by Arsene Aka, Senior Economist at Dodge Construction Network
Data released by the Commerce Department (Census Bureau) shows that construction spending, which measures work currently underway, continues to rise. Construction outlays were up 0.4% in September to a seasonally adjusted annualized rate of $1.997 trillion, marking the ninth consecutive month of increase. The August data was revised significantly higher and shows construction spending increasing 1.0% instead of 0.5%. On a year-on-year basis, growth in construction spending stood at 8.7% in September, up from 7.6% in the previous month.
Accounting for 62% of the change in overall expenditure, spending on new single-family construction projects soared 1.3%, reflecting the fact that single family starts hit a bottom in January and have risen in seven of the nine months of 2023. Continued shortage of existing homes on the market and various builders’ incentives in the high mortgage rate environment have also helped to boost spending on new single-family construction projects. Meanwhile, the multifamily segment declined in September. As a result, the value of private residential construction put in place during the month rose by 0.6%.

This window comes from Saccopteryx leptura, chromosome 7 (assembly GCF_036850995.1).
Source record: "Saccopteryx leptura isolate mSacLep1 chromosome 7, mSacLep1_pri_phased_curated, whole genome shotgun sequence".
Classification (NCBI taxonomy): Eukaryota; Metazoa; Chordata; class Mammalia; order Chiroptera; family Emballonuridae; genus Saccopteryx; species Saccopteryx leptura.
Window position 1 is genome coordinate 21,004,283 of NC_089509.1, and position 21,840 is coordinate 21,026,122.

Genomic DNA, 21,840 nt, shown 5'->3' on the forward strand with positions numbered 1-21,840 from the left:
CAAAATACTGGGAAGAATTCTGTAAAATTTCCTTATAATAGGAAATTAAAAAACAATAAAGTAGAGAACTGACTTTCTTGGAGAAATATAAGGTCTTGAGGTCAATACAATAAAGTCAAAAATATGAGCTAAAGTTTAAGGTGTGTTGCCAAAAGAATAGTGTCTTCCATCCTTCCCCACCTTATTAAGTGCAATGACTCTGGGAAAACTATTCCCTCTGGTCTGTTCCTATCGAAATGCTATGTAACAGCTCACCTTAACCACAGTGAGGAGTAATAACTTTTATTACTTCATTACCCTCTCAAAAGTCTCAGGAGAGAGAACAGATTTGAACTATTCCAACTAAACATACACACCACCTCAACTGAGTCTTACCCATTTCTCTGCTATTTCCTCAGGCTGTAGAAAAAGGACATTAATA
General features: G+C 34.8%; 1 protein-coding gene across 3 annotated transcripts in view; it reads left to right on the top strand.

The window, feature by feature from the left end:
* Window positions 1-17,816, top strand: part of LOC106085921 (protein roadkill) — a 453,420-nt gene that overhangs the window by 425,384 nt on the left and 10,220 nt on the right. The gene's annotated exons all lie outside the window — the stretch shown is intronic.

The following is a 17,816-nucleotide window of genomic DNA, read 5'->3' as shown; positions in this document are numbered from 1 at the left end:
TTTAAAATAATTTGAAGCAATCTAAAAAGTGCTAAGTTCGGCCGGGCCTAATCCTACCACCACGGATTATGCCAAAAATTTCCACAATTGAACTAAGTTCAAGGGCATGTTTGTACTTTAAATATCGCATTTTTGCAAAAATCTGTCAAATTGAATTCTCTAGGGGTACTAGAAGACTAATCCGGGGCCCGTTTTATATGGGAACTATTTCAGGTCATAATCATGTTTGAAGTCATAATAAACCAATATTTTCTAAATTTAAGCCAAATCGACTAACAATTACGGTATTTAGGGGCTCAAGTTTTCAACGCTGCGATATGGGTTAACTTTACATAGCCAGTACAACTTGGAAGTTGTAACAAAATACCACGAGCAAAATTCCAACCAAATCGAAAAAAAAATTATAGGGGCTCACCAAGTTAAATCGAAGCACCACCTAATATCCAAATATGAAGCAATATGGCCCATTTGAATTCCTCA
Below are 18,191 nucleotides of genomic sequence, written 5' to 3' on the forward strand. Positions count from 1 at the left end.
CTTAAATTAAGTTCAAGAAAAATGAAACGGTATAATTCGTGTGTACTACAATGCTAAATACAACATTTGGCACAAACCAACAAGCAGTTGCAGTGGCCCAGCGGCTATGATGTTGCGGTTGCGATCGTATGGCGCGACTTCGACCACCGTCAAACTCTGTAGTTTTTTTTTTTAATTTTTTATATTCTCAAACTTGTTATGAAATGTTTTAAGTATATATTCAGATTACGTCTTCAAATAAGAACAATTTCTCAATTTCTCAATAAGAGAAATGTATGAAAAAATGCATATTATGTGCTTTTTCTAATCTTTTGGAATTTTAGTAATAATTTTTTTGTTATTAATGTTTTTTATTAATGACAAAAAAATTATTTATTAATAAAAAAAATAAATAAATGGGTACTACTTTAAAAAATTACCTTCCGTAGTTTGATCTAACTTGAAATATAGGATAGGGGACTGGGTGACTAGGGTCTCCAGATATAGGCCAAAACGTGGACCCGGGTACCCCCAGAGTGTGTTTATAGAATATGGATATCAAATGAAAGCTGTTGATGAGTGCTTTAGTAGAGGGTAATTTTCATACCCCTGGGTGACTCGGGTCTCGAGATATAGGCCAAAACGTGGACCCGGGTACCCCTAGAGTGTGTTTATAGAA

Spending on private nonresidential construction advanced by 0.1% to an annualized rate of $684 billion, but growth was not broad based across nonresidential categories. While categories such as commercial, education, and amusement enjoyed a robust increase in outlays, spending on manufacturing, lodging, transportation, religious construction, and healthcare fell in September. The decline in manufacturing outlays is not surprising given the very strong increases posted for most months in 2023.
Finally, spending on public construction projects rose 0.4% to a seasonally adjusted annualized rate of $441 billion in September, after jumping 0.9% a month earlier. While spending on educational construction surged by 1.9%, spending on highway and streets, sewers and water construction edged down. Compared with a year earlier, public construction spending was 15.5% higher.
The Commerce Department’s construction spending report, which is highly correlated with Dodge Construction Network’s total and nonresidential starts, shows that builders are being put to work, as demand for homes remains high and public funds continue to flow into the construction sector. Going forward, construction spending is likely to ease in 2024, as construction starts are pulling back and expected to be flat for whole of 2023.